20. 20. What is literate oral language? It is the combination of: Macro-structure The overall organization of a story or expository text selection & Micro-structure The linguistic complexity of sentences that make up the macro-structure Elements of micro-structure connect the elements of macro-structure. 19
  21. 21. “The dynamic synchronicity between language, thoughts and world experience - which provides the basis for students to tell the events of their life while also learning to understand other’s experiences - is best described as using narrative language. At times lacking in coherence, demonstrating an over focus on detail, failing to sequence events in a manner that makes sense to the reader and/or exhibiting a weakness in conveying an emotional voice, may be some of the elements weak or missing in the narrative of our students.” ~ Michelle Garcia Winner, Foreward, It’s All About the Story & Making Connections, MindWing Concepts (2010) 20
  22. 22. Strands of Language Pragmatics Phonology Semantics Syntax & Morphology Discourse Metalinguistics 21
  23. 23. PRAGMATICS Social Uses of Language 22
  24. 24. PHONOLOGY The Sound System 23
  25. 25. SEMANTICS Meaning 24
  26. 26. SYNTAX and MORPHOLOGY From Simple to Complex Sentences 25
  27. 27. DISCOURSE Spoken and Written Communication 26
  28. 28. METALINGUISTICS The Conscious Awareness of Language 27
  29. 29. Two broad classes of language skills have been identified as important for later reading performance (literacy): Code related skills: • Phonological Awareness, • Letter naming, • Decoding, • Emergent writing… Oral language processes: • The skill sets of vocabulary (receptive and expressive); • Syntactic knowledge • Semantic (schema/script) knowledge, and • Narrative discourse processes (memory, comprehension and storytelling). NICHD Early Child Care Research Network (2005). Pathways to Reading: The Role of Oral Language in the Transition to Reading. Developmental Psychology, 41,2. 28
  30. 30. We help children develop literate oral language by assisting them in progressing along the oral literate continuum (discourse). CONVERSATION NARRATION EXPOSITION The Oral-Literate Continuum The “Here and Now”………………………………….The “There and Then” 29
  31. 31. “Broad Oral Language Skills should be an integral part of reading instruction beginning in preschool and throughout elementary school.” “If comprehensive language skills directly feed nascent reading, then interventions and assessments that focus only on phonemic awareness and vocabulary development will prove too narrow to support later academic achievement…” Storch, S. & Whitehurst, G. (2002). Oral language and code-related precursors to reading: Evidence from a longitudinal model. Developmental Psychology, 38, 934-947. 30
  32. 32. Narrative retelling is a useful task for predicting which children may be at risk for later literacy problems. Based on the results of this study, narrative macro-structure appears to play an especially important role in the development of later literacy skills…Language intervention involving oral narratives may boost children’s reading comprehension as well as carry over to later written language skills. Wellman, et. al. (20011). Narrative ability of children with speech sound disorders and the prediction of later literacy skills. LSHSS, 42, 561-579. 31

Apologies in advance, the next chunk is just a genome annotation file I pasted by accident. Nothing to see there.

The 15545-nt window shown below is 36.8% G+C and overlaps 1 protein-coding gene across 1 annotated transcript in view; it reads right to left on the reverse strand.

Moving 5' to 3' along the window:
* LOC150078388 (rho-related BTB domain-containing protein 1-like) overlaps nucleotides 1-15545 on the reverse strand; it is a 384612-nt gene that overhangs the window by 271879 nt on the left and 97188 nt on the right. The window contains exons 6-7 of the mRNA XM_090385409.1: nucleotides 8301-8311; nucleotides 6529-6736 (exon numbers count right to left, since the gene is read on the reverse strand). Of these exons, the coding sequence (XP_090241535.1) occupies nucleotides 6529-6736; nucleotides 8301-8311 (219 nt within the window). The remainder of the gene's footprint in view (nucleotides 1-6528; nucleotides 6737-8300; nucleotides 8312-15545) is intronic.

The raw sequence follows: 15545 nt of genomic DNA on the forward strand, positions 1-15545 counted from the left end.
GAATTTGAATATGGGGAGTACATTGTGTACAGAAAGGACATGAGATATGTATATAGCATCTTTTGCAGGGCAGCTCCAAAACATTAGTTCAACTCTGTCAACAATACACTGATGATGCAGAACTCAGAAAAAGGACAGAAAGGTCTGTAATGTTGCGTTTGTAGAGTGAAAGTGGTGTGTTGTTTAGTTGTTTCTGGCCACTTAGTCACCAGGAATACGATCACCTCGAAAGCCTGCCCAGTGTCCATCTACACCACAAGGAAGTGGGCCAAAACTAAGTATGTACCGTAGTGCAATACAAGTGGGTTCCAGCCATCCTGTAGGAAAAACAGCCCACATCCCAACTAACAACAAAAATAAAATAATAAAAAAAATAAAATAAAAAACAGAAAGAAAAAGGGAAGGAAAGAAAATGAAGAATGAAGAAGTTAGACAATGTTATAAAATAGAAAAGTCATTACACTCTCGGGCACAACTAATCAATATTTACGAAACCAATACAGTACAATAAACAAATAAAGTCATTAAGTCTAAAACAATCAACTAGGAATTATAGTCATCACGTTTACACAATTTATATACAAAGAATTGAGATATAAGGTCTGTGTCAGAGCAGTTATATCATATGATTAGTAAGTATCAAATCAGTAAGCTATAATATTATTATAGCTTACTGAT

33. 33. This 5th grade student is diagnosed with Asperger’s Syndrome. This is his personal narrative in response to a writing prompt. PROMPT: Everyone has a day or an experience that they remember because they were special. Maybe you had a wonderful birthday party or a special person came to your home for a visit. Write about a day or experience that was special to you. Remember to write an exciting beginning and include details in your writing. My radio came on! “Better get up!”my mother shouted from downstairs. “They called and said they would be coming 15 minutes early.” I jumped up, pulled on my sweats and bolted down the stairs. I had 45 minutes left and I had a lot to do. They came in their big SUV. We had a really good time. We drove home in the rain and I was really tired after all that walking. I kept thinking of that thing. I will tell him about it at school. Even though I was mad, I had a great time. Example of the need for Narrative Intervention (and its impact on writing and communication)…. Page 4.2 in It’s All About the Story 32
  34. 34. “How do we know whether a person has comprehended a text? Sadly, more often than not, at least in school, the answer is that the person can complete short-answer questions about the text that he or she has read. It was true before the last three decades of research and remains true today (Pressley et al 1998): Comprehension gets tested more than students get taught how to comprehend!” Cathy Collins Block, Linda Gambrell & Michael Pressley (Eds.) (2002). Improving Comprehension Instruction: Rethinking research, Theory, and Classroom Practice. San Francisco: Jossey-Bass Written Expression and Comprehension: How literacy progress is monitored and how achievement is measured in the classroom 33
  35. 35. • Internalizing the Structure Of Stories • Understanding Characters’ Motives • Identifying Themes Struggling Comprehenders have problems: Improving Comprehension Instruction: Rethinking Research, Theory, And Classroom Practice Edited By: Cathy Collins Block, Linda B. Gambrell And Michael Pressley ISBN: 0-87207-458-7 34